Most business owners enter contracts in good faith and realize sound transactions are the basis of building a successful business. However, sometimes you run into contract fraud in business dealings, or even worse stand accused of it. For your own legal protection, it is useful to understand what actions constitute contract fraud.
Contract fraud involves more than misrepresentation, but understanding the legal definition of misrepresentation is a good place to start. Misrepresentation is an untrue assertion of fact or engaging in conduct that is equivalent to an untrue assertion of fact. By fact, the legal system does not mean opinion or an assurance or conjecture about a future event. Misrepresentation can also involve concealing or not disclosing important facts. Sometimes people innocently make untrue assertions while believing they are true or they fail to disclose a fact, not realizing its importance. For fraud to occur, as cited in the case Myers & Chapman, Inc. v. Thomas G. Evans, Inc., reviewed by the Supreme Court of North Carolina, misrepresentation must be done with an intent to deceive.
The legal reason for prosecuting contract fraud is to prevent businesses from profiting based on intentionally deceitful practices, whether transactions are buy-sell agreements, employment contracts, government contracts or any type of transactional agreement. You have the legal right to recover damages resulting from contract fraud, but your lawyer must prove the misrepresentation was done with the intent to deceive. When the other party knows their statements are false or is doubtful about the statement being true or there was no basis for making a statement, attorneys devise strategies to show the court that misrepresentation was intentional. When you relied on the false statement in your decision to accept the contract, this factor has bearing in the case as well.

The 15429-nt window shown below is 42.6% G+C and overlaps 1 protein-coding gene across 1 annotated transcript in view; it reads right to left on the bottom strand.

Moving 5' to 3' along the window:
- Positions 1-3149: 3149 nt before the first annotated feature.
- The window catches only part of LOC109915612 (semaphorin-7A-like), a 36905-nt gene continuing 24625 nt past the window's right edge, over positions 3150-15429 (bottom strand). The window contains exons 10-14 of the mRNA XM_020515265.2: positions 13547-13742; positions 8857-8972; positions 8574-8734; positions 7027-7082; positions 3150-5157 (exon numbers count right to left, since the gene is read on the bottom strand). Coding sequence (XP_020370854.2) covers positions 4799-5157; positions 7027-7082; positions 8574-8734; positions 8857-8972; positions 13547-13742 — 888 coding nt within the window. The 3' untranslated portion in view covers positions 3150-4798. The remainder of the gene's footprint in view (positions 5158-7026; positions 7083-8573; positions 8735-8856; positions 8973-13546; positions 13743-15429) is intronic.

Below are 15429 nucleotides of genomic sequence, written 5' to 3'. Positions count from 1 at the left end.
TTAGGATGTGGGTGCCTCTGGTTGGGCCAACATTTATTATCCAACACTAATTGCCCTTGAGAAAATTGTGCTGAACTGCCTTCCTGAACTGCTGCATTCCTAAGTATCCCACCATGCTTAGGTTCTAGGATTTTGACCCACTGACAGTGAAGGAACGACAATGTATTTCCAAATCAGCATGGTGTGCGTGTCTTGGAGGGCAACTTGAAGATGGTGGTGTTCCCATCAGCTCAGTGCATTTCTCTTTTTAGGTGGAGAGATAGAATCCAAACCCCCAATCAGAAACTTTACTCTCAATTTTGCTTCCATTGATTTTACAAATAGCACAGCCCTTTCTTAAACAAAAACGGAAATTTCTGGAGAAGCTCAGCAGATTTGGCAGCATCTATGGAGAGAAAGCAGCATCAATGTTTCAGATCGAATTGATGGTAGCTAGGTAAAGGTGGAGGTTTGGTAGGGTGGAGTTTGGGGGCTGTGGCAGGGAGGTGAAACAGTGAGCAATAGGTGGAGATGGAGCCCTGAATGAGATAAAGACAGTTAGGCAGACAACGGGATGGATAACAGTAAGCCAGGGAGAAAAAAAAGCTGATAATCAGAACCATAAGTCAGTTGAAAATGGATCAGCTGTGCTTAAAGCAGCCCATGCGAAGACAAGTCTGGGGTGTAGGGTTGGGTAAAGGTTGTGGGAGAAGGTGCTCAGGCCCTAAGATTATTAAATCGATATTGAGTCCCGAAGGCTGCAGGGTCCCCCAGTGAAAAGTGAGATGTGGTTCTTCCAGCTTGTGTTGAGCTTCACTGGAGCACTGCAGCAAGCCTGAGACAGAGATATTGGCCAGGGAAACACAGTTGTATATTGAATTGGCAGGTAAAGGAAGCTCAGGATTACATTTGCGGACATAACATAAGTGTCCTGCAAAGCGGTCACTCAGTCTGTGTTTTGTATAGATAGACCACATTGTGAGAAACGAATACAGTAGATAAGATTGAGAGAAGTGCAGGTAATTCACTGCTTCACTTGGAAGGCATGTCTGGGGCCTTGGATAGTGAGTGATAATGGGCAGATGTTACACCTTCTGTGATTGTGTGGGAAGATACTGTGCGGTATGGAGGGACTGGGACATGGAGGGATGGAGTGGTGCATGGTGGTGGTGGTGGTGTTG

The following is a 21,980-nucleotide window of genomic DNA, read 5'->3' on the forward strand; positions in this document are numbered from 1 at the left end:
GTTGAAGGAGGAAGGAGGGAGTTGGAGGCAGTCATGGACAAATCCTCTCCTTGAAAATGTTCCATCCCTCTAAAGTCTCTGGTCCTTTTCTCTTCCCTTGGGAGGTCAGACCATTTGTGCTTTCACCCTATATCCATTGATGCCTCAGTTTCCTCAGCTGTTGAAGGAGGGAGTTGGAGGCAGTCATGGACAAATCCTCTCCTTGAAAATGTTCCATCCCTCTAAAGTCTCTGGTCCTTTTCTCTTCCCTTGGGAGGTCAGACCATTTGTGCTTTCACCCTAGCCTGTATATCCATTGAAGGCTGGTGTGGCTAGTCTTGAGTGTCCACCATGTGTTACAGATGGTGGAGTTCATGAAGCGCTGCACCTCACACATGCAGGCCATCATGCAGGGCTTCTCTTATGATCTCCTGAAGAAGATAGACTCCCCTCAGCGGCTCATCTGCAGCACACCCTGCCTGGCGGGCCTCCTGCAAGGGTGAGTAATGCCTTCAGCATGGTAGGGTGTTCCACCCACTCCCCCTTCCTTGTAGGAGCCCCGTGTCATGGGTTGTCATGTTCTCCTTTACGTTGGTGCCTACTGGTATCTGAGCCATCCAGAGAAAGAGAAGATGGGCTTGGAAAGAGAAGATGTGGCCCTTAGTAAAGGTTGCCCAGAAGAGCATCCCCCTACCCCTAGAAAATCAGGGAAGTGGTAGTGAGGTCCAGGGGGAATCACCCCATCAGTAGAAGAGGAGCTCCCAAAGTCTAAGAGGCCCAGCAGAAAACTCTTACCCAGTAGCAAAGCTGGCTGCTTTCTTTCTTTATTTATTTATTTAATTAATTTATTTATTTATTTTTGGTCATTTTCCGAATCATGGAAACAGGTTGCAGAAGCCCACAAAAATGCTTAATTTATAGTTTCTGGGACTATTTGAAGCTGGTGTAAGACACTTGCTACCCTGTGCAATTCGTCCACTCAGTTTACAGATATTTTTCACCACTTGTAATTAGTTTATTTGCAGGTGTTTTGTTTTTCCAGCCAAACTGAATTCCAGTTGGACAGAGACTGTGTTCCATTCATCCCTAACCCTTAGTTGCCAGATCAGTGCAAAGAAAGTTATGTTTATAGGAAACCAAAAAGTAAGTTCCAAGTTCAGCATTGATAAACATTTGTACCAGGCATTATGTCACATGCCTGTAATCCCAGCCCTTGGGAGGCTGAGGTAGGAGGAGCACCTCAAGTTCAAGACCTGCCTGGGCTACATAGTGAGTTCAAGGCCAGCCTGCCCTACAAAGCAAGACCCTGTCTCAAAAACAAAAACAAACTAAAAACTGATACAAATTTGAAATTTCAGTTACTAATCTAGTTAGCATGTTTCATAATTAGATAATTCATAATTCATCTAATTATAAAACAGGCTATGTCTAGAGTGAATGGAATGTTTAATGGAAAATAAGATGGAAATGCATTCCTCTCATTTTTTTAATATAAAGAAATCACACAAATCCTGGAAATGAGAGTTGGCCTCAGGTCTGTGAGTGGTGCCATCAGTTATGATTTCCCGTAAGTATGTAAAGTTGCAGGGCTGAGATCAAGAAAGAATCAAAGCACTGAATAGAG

The North Carolina Unfair and Deceptive Trade Practices Act and the Federal Trade Commission Act provide guidelines that courts use when ruling on contract fraud.
Whether you have suffered damages, or stand accused of causing damages, because of contract fraud, an experienced business lawyer at John F. Hanzel, P.A. can protect your rights in a civil case.